Lizulu Trading Centre in Ntcheu is as busy as a bee. People walk in all directions with different agendas. Some are there to sell their farm produce while others are there to buy different items.
Peeping through the drinking joints on the Mozambique side of the Lilongwe-Blantyre Road, one is greeted by a long line of pubs. For the past 10 years, this is where 35-year-old Yobe Bester used to spend his time away from his home in Chimkuta Village, Traditional Authority Chakhumbira in Ntcheu.
During his early days, the reason of patronising pubs was to take one or two bottles of beer. He would return home in good time and he had nothing to do with the sex workers who are always present in the pubs, parading their services. But with the passage of time, Bester started developing an interest in the prostitutes.
However, Bester says despite telling himself not to go for sex workers, he later started admiring them.
“Whenever I entered a bottle store, I hated the sex workers. But the moment I got drunk, they would start looking attractive and I would invite them. This is how I started sleeping with prostitutes.”
Bester has been married since 2002 to Mary, 32, with whom he has two children, a boy and a girl. But his marital status did not stop him from sleeping with sex workers.
“Later, I was not only paying for short time sex but also spending the whole night with the prostitutes. I could even spend a few days with prostitutes while my wife and children were suffering,” says Bester.
Now, Bester is no longer a customer for prostitutes, thanks to the Catholic Commission of Peace and Justice (CCJP) whose programme has enlightened him that not only is sleeping with prostitutes a waste of money but also exposes him to the risk of contracting HIV.
Mary says she had heard about her husband’s behaviour of sleeping with prostitutes and one day she followed him and caught him red-handed in a prostitute’s room behind the bar.
“I destroyed all the items of that prostitute and left. Bester followed me home and beat me up, saying I interfered with his privacy. I reported the incident to chiefs and other senior people in the village who called him for discussion and counselling,” says Mary.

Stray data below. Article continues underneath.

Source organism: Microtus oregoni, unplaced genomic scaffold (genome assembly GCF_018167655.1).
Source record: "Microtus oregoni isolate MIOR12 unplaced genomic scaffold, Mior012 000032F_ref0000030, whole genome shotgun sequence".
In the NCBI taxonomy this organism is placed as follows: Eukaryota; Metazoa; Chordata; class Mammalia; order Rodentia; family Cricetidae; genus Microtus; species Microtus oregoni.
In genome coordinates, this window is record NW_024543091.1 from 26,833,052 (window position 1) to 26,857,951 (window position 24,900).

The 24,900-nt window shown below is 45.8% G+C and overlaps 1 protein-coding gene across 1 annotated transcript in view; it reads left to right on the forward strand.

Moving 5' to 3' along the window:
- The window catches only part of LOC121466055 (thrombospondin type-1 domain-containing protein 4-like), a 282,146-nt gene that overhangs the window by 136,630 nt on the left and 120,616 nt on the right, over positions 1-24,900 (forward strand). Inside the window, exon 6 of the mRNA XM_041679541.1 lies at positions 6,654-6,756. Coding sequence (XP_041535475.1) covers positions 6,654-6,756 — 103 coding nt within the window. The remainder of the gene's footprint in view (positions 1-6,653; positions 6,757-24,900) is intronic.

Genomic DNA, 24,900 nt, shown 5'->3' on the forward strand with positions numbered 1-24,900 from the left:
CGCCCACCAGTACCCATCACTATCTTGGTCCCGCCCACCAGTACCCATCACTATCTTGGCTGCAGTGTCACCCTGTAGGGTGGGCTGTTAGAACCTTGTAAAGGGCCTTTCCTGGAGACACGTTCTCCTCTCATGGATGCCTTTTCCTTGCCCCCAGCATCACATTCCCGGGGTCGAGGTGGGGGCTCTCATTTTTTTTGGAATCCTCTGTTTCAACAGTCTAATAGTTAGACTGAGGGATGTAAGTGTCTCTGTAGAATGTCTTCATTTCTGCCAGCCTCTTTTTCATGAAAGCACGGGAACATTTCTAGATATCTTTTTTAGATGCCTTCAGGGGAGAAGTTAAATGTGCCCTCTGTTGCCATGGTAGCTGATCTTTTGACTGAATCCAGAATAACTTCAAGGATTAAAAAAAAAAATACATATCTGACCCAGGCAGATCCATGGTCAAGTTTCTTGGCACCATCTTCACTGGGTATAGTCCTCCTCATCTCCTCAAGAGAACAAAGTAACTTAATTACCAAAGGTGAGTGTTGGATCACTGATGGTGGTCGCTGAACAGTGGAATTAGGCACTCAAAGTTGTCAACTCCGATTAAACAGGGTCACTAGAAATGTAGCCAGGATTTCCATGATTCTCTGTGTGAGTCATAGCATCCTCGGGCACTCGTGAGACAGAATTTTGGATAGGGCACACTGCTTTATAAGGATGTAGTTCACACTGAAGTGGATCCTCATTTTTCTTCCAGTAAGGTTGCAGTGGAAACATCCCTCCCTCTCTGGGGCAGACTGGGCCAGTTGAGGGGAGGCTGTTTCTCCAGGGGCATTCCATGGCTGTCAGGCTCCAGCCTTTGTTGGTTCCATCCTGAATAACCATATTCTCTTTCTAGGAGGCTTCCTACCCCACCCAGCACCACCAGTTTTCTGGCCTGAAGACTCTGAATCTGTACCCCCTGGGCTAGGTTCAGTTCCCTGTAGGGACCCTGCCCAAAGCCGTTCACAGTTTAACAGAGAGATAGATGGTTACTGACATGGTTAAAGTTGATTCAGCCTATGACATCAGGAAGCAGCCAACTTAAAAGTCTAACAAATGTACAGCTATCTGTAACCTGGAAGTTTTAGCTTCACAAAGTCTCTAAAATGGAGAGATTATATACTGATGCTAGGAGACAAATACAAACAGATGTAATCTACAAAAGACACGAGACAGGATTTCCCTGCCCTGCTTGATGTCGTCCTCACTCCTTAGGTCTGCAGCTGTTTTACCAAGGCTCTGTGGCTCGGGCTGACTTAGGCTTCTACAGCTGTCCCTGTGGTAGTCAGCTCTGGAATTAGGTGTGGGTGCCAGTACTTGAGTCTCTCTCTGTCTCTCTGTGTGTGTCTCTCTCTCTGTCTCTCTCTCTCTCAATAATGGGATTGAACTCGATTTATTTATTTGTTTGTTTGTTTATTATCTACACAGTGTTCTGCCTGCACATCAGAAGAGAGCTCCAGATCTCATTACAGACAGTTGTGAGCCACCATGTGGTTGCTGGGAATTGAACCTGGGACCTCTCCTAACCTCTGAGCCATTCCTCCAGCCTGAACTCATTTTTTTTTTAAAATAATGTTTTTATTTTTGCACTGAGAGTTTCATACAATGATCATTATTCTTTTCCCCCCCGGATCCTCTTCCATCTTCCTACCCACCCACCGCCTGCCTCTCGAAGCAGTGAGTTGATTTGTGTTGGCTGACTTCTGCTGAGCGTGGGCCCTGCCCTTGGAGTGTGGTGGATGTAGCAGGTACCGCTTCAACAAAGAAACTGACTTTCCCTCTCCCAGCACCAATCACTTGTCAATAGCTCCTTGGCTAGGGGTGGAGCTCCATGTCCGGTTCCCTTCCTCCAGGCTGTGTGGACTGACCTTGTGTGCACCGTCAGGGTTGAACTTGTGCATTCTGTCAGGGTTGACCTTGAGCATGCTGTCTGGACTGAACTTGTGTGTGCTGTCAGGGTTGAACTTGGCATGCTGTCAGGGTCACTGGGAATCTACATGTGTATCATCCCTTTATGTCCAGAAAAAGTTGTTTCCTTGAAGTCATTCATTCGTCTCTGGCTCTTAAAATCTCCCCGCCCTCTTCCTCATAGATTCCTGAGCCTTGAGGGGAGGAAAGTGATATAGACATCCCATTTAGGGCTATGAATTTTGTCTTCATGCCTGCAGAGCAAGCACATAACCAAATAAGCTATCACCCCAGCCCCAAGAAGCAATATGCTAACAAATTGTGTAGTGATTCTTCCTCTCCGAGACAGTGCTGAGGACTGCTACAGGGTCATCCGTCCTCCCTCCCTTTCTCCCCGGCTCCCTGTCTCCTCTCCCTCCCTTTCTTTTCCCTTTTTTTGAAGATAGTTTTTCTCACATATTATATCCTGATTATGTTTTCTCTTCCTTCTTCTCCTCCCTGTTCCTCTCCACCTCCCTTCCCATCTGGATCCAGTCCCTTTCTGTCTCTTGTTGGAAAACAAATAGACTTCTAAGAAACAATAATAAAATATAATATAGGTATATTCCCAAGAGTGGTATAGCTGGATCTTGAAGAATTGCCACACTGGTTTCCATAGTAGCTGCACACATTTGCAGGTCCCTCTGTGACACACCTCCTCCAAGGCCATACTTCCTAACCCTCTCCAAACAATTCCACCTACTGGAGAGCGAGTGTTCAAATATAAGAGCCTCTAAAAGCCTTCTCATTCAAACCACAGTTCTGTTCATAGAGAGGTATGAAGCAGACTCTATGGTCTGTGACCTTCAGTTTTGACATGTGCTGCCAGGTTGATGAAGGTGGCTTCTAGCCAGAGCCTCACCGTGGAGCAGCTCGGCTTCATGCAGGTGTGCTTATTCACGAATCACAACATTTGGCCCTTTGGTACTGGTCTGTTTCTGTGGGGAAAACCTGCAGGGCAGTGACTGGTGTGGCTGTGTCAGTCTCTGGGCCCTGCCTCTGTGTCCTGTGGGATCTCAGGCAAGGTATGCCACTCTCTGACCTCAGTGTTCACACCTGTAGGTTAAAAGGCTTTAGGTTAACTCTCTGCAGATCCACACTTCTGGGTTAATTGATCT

CCJP national coordinator for civic education and gender Elita Yobe says her organisation launched the programme to sensitise people to refrain from excessive drunkenness because alcoholism makes them vulnerable to HIV.
“Since 2012, with funding from Trocaire, this programme has been sensitising people to the linkage between masculinity excessive alcohol consumption and HIV and Aids. In Ntcheu, beer drinking is part of their culture, but there are some people who abuse this culture by drinking excessively. This is dangerous because men sleep with prostitutes and disregard their own wives and children,” said Yobe.
She said drunkenness is also contributing to gender-based violence in Ntcheu.
Yobe said Bester is just one of many examples of men who have changed and are now role models in their communities.
“We are happy that people like Bester have not only stopped their risky behaviour but have also taken it upon themselves to raise awareness among other men on the dangers of excessive beer drinking and womanising,” says Yobe.
CCJP is also focusing on women to discourage them from engaging in behaviours that expose them to HIV. The women have formed 20 Village Savings Loan (VSL) groups in which they put money together and use it to run different small-scale businesses.
There are 357 women involved in VSL and as of early March this year, they had saved K323 000 (US$794).
“The aim is to empower these women economically so that they should not expose themselves to HIV in search of money,” Yobe said.
CCJP secretary for Dedza Diocese Lawrence Puliti said the programme is bearing tasty fruits because many men have changed while their wives are now economically empowered through VSL.
“We have managed to convince many men in our catchment area (Ntcheu) that being Ngoni does not mean that you should drink excessively to the extent of engaging in extramarital affairs. We are grateful to traditional leaders for the support they are giving us to win this battle against alcoholism and womanising,” said Puliti.
As Bester sits on the veranda of his house, his eyes are not focused on the past but the future, especially on how he can convince more men to stop sleeping with prostitutes and start appreciating the love of their wives.